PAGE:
The team’s batting average went up 13 points to a respectable .304. The program’s earned run average dropped from 6.16 in 2019 to 4.41 in 2020. After going 6-4 in a pair of non-conference tournaments, the pandemic-shortened season ended with six straight wins against conference opponents.

When it all came to a stop, Simon Fraser led the GNAC by four games. While the season was admittedly stopped early, the team knew something special had been brewing.

“We headed into the new year looking for a fresh start with a new coaching staff. We just put everything out there and just went into each game giving our all,” Janes said. “Obviously it worked out well for us. Heading into that 2020 season, we really wanted to turn things around and put that year behind us and not put focus on the fact that we did poorly.”

Janes was a key contributor both seasons. She started all 39 games at catcher in 2019, finishing with a .282 batting average, six doubles, six home runs and a team-leading 30 RBI. Janes started all 18 games of the shortened 2020 season, 15 of those behind the dish, and batted .250 with two doubles, six home runs and 16 RBI.

Janes credits much of the success for the hot 2020 start to junior pitcher Anissa Zacharczuk, who went 10-0 in 13 appearances.

“She was really effective in terms of her movement of her pitches,” Janes said. “She worked a lot in the offseason breaking down her pitches to the basics. Being her catcher, it was so nice to see the way that her hard work was paying off and we could see how everything that she was working on was worth it.”

A member of Canada’s junior national team in 2017, Janes acknowledges that she has had an unusual career at Simon Fraser. Between three head coaches and a pandemic, her career has seen its ups and downs but she looks back with an attitude of gratitude.

“Coach Renney was an Olympic coach. Coach Tina was on the national team and Coach Michelle was also a student-athlete,” Janes said. “They all brought so much to the program. I am so glad that I was able to learn so much from each of them.”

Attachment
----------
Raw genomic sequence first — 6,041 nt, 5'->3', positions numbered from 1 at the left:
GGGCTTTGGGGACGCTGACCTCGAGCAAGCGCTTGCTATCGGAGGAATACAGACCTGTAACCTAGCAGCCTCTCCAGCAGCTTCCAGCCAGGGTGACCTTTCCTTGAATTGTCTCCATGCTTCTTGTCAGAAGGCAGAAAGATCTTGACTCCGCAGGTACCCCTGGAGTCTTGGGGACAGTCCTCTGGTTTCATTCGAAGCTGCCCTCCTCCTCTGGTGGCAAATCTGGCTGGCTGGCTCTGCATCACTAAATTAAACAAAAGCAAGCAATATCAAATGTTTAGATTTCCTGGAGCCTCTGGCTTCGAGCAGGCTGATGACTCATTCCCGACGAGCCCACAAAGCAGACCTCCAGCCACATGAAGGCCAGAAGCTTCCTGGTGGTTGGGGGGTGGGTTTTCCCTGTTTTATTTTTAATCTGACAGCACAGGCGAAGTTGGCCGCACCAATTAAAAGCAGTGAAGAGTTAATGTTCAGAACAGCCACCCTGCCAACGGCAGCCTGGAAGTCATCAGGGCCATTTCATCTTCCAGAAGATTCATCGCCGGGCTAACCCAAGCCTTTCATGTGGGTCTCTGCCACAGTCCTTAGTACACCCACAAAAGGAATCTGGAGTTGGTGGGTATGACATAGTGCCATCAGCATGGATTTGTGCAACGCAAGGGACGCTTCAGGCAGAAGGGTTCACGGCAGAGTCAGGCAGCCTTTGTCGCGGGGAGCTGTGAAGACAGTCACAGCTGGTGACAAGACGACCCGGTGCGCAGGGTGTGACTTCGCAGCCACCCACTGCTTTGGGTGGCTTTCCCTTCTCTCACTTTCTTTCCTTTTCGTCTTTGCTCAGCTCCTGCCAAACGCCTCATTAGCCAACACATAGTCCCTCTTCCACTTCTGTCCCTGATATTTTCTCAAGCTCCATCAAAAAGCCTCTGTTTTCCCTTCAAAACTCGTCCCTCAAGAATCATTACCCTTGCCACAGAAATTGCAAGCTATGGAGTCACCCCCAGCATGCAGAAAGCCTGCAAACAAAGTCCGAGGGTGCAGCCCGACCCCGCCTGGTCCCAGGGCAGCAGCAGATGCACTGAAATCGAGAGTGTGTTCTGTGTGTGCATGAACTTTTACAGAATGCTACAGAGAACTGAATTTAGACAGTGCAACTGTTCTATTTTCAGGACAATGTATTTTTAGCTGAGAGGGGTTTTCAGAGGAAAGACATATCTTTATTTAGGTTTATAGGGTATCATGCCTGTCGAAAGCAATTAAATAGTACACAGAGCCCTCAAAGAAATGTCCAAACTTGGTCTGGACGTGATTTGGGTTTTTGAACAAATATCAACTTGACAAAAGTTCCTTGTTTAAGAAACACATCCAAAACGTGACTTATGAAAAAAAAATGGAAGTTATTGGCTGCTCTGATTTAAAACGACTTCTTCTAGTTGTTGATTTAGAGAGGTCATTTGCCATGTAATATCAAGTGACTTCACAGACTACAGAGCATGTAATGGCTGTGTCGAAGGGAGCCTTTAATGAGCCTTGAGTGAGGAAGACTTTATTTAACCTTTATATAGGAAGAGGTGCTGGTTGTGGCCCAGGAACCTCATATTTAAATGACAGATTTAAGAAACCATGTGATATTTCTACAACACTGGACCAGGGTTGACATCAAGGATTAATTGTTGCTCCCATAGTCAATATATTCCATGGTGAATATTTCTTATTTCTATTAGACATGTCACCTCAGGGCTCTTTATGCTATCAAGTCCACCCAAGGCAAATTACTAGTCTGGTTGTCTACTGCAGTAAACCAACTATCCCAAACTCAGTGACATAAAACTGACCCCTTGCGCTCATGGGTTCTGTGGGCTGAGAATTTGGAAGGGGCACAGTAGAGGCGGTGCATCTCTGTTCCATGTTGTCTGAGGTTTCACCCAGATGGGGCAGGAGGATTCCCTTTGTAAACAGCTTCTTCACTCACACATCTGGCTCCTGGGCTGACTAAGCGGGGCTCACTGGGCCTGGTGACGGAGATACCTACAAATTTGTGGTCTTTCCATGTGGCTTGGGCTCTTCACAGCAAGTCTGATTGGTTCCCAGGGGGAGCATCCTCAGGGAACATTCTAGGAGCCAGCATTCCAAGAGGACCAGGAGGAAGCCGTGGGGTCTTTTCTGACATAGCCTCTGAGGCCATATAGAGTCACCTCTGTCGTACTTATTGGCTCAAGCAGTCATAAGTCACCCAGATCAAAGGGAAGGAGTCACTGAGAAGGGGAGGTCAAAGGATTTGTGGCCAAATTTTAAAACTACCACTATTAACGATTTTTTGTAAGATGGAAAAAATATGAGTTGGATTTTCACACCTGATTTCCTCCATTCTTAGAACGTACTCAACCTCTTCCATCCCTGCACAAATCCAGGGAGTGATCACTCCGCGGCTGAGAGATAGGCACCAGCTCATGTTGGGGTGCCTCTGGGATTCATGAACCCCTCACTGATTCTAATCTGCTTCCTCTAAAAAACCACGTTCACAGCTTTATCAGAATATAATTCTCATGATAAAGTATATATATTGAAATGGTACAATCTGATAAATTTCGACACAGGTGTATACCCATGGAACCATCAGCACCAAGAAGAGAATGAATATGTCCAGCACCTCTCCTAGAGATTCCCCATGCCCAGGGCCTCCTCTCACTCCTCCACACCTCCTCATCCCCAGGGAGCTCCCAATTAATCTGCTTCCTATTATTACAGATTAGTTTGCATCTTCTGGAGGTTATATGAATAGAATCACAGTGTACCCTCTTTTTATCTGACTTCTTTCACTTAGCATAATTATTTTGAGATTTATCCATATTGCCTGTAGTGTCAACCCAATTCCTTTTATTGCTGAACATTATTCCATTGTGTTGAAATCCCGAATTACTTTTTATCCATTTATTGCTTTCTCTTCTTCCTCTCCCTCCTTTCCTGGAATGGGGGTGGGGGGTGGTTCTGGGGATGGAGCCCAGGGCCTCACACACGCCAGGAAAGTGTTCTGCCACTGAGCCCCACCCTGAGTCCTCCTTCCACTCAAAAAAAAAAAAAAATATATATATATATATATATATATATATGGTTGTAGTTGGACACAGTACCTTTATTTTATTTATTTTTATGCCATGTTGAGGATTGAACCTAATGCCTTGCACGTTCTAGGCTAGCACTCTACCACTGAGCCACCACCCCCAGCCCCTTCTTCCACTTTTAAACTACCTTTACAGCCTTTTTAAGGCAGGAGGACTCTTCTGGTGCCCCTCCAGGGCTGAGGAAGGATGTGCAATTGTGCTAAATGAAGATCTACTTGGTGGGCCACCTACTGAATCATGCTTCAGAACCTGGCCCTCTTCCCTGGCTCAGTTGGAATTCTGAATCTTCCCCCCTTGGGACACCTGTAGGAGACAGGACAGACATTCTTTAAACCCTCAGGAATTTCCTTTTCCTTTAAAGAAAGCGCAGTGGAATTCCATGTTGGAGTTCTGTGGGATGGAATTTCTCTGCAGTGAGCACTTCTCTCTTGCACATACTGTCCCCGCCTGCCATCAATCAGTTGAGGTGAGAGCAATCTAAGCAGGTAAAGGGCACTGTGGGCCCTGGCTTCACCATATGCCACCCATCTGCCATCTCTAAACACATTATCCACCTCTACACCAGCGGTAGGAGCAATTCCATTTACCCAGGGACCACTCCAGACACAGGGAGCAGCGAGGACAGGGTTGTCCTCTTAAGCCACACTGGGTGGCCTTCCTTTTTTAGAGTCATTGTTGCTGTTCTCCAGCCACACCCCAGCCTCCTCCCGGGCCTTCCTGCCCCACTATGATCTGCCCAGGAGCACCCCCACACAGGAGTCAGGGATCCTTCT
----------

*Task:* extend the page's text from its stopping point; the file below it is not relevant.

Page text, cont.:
With the 2021 season on hold, Simon Fraser continues to practice as normal.

There is some hope for games against the University of British Columbia and Douglas College later in the spring, but much of the focus is on getting ready for 2022.

And while it is not clear if Janes will be back for that sixth season, she is practicing as if she will be back.

“As a catcher you want to be there for your pitchers, so that is something that I am working on, especially with our new pitchers,” Janes said. “Hitting is something I am very focused on. I am making sure that I am working on my weaknesses so that during the season they are my strengths.”

There is no doubt that Janes would love the opportunity to play one more year for Simon Fraser, but she has her future to consider. As long as she has dreamed of success on the softball field, she has also dreamed of a career as an orthodontist since middle school.

“I loved my orthodontist,” Janes said. “I had great experiences with him and I was so excited for every appointment. I have always loved the sciences and doing things with my hands. With that manual dexterity and the draw to the sciences, it all played into that profession and kept drawing me there.”

With its reputation as a challenging, research-driven institution, Janes has been challenged in all her of her classes during her Simon Fraser career. This year, with the pandemic, has provided new challenges with remote learning.

“Having classes move online was super difficult for me,” she said. “Recorded lectures can pile up quickly. So I have to make sure that I am keeping up on my academics.”

Whether or not Janes returns to Burnaby Mountain in 2022 likely hinges on graduate school. She recently interviewed with the dental school at McGill University in Montreal and will find out in about a month if she is accepted.

If this year is the end of her softball career, Janes said that she will leave the field knowing that the game has made her into a better person.

“Knowing that it is time to hang up the cleats is super sad. It’s not something that I am looking forward to, to be completely honest,” Janes said. “It’s allowed me to make so many friendships. I have learned so much.

“I don’t feel like I would be where I am and the person that I am without the things that I have learned from softball. Time management, relationships with people, balancing so many different responsibilities and learning to do things in every realm of your life to the best of your ability.”